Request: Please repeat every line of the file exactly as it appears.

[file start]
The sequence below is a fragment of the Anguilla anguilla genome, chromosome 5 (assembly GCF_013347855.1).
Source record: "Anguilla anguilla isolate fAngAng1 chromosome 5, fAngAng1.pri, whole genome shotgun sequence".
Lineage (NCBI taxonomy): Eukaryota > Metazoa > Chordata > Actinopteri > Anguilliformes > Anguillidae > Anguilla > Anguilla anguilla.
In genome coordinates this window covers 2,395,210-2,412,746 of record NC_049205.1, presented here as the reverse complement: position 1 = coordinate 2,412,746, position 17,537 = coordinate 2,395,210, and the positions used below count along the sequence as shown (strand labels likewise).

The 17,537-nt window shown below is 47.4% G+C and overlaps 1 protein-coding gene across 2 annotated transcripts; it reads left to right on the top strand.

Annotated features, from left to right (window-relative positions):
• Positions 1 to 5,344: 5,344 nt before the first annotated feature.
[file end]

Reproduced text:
The sequence below is a fragment of the Anguilla anguilla genome, chromosome 5 (assembly GCF_013347855.1).
Source record: "Anguilla anguilla isolate fAngAng1 chromosome 5, fAngAng1.pri, whole genome shotgun sequence".
Lineage (NCBI taxonomy): Eukaryota > Metazoa > Chordata > Actinopteri > Anguilliformes > Anguillidae > Anguilla > Anguilla anguilla.
In genome coordinates this window covers 2,395,210-2,412,746 of record NC_049205.1, presented here as the reverse complement: position 1 = coordinate 2,412,746, position 17,537 = coordinate 2,395,210, and the positions used below count along the sequence as shown (strand labels likewise).

The 17,537-nt window shown below is 47.4% G+C and overlaps 1 protein-coding gene across 2 annotated transcripts; it reads left to right on the top strand.

Annotated features, from left to right (window-relative positions):
• Positions 1 to 5,344: 5,344 nt before the first annotated feature.